U.S. Home Sellers Are Dropping Prices, Signaling a Market Slowdown

National News

Home sellers across the U.S., especially in areas that have seen significant pandemic-induced population increases, dropped their prices last month to adjust to weakening demand, according to a Redfin report released Tuesday.

Throughout the 108 metros the Seattle-based firm tracked, more than 10% of sellers reduced their listing prices in May. The cuts were most pronounced across medium-sized metro areas in the West, according to the report. 

The increasing price cuts reflected the market cooling effects of rising mortgage rates, Redfin said.

The area that saw the largest share of price cuts was Provo, Utah, where 47.8% of homes for sale took a price reduction in May. It was closely followed by Tacoma, Washington, with 47.7% and Denver, with 46.9%.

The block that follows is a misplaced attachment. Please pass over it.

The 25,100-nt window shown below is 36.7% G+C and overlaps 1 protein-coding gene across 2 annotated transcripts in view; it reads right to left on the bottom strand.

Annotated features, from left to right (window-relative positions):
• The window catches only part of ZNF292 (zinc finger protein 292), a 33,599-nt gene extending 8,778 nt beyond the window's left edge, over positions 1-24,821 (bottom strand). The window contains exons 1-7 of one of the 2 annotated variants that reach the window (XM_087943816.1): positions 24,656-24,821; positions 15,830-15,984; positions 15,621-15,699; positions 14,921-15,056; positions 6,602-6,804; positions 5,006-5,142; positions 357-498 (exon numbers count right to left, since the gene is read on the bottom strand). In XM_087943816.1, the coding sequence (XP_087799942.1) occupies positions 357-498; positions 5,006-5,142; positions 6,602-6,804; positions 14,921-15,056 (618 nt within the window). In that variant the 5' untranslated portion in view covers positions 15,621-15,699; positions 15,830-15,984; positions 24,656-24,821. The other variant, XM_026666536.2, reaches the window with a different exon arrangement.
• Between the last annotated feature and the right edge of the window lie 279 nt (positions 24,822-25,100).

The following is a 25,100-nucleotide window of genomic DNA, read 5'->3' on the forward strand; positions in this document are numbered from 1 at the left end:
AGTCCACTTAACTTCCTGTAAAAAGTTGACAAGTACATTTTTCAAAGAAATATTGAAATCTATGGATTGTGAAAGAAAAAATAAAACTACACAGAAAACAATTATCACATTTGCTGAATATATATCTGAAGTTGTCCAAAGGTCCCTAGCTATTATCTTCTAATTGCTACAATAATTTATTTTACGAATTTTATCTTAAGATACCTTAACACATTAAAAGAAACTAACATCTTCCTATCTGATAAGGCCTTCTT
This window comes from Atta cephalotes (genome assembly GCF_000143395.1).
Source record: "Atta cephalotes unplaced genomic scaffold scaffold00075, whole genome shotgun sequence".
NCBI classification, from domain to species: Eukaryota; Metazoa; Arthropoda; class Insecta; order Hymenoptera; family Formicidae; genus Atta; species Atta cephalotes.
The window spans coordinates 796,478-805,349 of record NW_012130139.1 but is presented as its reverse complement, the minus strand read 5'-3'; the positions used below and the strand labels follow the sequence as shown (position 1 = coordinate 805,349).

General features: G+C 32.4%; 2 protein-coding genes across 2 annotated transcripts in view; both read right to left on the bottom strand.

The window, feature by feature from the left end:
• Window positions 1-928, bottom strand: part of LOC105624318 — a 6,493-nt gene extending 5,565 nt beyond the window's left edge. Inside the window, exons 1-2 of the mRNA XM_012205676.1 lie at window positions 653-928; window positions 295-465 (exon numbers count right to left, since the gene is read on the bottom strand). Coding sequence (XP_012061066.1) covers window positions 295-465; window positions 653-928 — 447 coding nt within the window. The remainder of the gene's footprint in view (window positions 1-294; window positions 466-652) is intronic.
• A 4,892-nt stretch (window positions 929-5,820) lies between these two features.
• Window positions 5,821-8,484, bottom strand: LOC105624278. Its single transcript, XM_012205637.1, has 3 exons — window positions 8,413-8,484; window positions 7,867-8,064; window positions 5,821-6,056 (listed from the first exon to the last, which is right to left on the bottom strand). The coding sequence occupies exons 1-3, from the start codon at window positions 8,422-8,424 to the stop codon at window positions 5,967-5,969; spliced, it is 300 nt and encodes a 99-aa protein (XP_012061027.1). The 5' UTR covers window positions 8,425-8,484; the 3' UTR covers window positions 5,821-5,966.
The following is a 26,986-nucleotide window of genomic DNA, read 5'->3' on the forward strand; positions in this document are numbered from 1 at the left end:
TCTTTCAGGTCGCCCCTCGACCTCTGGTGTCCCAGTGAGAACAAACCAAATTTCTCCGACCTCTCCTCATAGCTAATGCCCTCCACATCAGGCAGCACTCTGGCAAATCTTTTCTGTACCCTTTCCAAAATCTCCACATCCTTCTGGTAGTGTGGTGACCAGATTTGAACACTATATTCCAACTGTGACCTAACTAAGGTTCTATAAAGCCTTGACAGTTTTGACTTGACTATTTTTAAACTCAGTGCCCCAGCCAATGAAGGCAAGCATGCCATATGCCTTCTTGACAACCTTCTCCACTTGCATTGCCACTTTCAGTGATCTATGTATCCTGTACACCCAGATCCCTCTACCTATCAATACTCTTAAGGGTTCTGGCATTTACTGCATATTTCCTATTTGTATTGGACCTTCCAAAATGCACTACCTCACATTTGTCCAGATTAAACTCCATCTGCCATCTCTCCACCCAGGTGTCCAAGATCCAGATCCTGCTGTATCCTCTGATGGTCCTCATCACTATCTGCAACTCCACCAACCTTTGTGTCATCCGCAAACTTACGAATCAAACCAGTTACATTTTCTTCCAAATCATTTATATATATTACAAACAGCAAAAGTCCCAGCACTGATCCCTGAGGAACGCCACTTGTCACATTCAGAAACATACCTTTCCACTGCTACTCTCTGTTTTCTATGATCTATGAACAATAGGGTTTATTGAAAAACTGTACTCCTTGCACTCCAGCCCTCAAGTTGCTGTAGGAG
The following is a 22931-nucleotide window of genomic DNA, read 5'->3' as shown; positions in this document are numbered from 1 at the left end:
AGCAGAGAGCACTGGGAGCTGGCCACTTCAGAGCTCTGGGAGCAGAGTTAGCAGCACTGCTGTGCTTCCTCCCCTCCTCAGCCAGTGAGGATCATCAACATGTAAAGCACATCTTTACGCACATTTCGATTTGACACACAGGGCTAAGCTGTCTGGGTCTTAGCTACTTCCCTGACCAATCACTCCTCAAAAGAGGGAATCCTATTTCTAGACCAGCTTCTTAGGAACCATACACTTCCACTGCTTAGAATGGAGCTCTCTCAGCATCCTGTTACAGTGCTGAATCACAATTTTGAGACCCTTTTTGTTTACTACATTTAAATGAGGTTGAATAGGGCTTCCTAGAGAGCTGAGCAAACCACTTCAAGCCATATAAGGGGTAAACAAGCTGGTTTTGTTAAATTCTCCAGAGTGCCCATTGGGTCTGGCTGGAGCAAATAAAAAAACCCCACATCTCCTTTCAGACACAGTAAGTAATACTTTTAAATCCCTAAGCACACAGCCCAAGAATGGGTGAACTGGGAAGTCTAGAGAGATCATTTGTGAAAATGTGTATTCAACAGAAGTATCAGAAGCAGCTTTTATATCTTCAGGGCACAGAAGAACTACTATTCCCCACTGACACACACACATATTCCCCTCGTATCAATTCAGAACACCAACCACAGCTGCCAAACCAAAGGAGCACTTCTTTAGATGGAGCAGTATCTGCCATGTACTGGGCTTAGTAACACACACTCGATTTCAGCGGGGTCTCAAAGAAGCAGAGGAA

Salt Lake City; Sacramento, California; Boise, Idaho; Ogden, Utah; Portland, Oregon; Indianapolis; and Philadelphia, rounded out the top 10, each with more than 40% of homes on the market seeing discounts, according to the report.

Four of these metros—Provo, Salt Lake City, Boise and Ogden—were also among the 10 places where prices increased most during the pandemic. In Boise, home prices rose 66.7% from May 2020 to a median of $550,000 in May 2022, the largest increase among the metros tracked, Redfin said.

“Some buyers are no longer able to afford the home they want because mortgage rates have increased so much. There aren’t nearly as many people moving into the Boise area now that prices have gone through the roof,” Shauna Pendleton, a Redfin agent in Boise, said in the report. 

“Ironically, a lot of Boise newcomers are now leaving because the quiet, slow-paced lifestyle that drew them here doesn’t exist the way it did before so many people moved in. Those people are cashing in on their equity to move to more affordable areas, mainly in the Midwest,” she continued.

By: Fang Block I  Mansion Global I June 2022


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